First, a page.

I think I was eleven or twelve or something when I first started reading stories from Andrew Lang's Color Fairy Book Series. I've talked about them before - a few people to whom I've sung Andrew Lang's praises have been unimpressed, which saddens me. I think people hear "The Color Fairy Books," and think that the stories are something like, "The Bravest Pinkest Fairy Ever flitted from flower to flower, sipping nectar as her gossamer wings hummed through the amber light of the morning sun. 'Nothing bad will happen today!' She sang, unaware that in just a few short moments her mettle would be sorely tested by the evils of snottiness and refusals of other, less brave fairies, to share with her."

Yeah...that's not what these are at all.

Andrew Lang published his Color Fairy Books were published mostly around the turn of the century, and as such contain a much in the way of 19th Century language. Like so:

The news made the spiteful little hunchback furious, and she resolved to be cruelly revenged for the contempt with which the emperor had treated her. She ordered her nurse to pretend not to notice what might be passing, and meantime she had a trap made so that if the emperor pushed his way through the brambles at the foot of the tower, it would not only catch him, as if he were a mouse, but would let loose a number of poisoned arrows, which would pierce him all over.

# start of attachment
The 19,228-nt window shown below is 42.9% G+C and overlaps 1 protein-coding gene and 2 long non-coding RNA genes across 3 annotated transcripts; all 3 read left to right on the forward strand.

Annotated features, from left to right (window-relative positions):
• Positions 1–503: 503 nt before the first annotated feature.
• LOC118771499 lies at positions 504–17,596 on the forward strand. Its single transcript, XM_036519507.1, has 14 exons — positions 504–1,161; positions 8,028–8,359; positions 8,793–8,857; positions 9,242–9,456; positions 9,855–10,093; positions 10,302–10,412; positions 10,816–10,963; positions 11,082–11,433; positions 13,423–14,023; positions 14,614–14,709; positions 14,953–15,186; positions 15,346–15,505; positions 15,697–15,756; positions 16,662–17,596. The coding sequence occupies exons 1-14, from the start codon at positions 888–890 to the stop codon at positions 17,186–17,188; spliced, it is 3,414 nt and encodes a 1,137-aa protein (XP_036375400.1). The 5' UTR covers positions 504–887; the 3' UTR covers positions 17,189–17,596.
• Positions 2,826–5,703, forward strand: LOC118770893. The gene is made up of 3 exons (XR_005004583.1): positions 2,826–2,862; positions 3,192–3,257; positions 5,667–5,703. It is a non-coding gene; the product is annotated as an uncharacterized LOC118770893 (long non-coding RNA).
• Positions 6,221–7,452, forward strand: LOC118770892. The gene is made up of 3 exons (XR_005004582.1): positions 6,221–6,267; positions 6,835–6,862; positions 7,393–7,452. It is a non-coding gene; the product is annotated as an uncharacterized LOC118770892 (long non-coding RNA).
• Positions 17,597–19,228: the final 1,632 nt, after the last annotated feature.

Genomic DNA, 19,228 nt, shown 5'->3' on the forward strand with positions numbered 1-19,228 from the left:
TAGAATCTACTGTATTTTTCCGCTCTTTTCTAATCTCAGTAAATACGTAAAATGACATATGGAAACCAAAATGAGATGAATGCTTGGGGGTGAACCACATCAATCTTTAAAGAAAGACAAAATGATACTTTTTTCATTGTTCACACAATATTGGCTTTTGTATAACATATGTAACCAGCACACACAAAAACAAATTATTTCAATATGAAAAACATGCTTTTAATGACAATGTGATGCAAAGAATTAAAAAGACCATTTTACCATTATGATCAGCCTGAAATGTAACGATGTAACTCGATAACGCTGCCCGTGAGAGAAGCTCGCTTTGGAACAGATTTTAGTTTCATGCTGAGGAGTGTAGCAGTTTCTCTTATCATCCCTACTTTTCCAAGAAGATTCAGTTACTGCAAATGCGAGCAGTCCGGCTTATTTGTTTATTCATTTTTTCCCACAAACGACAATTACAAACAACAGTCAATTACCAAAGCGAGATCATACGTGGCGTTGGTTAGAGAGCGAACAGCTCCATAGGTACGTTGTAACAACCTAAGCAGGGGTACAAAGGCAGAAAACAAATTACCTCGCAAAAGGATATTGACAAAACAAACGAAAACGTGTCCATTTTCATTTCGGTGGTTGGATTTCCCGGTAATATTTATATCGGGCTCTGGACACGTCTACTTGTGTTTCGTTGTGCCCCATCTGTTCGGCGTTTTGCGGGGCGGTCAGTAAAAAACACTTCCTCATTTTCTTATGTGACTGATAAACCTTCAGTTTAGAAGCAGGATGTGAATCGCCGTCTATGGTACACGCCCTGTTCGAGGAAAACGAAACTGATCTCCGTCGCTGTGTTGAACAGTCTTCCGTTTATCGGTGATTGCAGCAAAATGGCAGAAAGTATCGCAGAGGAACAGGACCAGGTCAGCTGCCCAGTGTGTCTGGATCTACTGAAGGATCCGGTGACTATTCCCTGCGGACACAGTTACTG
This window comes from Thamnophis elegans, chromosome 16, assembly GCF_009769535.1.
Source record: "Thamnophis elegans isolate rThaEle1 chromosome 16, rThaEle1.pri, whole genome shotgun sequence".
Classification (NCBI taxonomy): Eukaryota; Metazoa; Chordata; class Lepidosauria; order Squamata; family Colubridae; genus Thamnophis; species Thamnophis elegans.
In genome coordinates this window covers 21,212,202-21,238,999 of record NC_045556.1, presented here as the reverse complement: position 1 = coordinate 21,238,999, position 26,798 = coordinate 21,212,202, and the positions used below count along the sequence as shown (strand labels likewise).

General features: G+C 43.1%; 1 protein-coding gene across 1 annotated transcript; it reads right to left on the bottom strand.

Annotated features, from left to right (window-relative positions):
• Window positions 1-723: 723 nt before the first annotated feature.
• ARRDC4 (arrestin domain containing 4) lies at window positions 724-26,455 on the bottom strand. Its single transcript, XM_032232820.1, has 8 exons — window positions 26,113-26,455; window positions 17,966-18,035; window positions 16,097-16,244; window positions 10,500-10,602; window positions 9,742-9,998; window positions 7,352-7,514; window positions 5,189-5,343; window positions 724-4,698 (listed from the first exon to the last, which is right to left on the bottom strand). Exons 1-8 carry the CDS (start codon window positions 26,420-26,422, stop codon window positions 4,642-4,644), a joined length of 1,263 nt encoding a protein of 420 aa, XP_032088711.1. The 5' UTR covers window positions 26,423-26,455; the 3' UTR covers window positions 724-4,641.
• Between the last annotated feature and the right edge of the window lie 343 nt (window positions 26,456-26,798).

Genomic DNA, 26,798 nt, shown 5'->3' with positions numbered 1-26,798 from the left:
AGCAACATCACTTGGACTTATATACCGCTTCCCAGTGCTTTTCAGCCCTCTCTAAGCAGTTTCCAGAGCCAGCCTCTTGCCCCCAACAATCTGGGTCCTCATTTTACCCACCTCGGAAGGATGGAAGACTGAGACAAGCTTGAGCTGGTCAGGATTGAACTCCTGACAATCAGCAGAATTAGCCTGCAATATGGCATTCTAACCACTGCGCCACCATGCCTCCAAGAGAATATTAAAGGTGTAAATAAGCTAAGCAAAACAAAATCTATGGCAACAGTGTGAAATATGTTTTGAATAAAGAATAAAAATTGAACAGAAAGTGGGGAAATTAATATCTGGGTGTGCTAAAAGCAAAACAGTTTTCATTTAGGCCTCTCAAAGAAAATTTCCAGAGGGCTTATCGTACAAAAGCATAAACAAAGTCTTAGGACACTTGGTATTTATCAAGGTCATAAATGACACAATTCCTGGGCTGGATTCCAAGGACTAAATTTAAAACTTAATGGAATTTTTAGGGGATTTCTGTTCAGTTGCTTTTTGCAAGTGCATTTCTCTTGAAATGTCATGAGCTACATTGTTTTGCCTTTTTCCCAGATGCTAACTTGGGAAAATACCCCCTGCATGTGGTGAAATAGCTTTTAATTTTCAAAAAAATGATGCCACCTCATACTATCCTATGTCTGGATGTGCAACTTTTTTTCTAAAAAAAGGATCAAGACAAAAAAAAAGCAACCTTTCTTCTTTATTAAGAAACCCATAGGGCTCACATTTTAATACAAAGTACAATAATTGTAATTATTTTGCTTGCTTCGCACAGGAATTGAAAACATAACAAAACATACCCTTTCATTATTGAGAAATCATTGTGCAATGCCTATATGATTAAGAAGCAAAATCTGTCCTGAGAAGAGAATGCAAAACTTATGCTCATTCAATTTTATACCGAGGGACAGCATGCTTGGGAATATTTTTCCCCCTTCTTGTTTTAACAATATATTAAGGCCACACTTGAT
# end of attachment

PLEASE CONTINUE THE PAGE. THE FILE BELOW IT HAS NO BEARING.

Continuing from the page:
Notice the length and number of clauses contained in the second sentence. Classic.

During this same time period I also read much from the works of L. Frank Baum, the author of the Oz books (there are thirteen.) These were published during the same time frame as Andrew Lang's work, and even though the content is very different in terms of absurdity (and snark!) the writing style is very similar.

And then in high school, being intrigued by Disney's animated Tarzan movie, I went on an Edgar Rice Burroughs kick and read five or six Tarzan novels, also written in the Victorian style.

Check this out - it's my favorite part, but only because it's so melodramatic and ridiculous: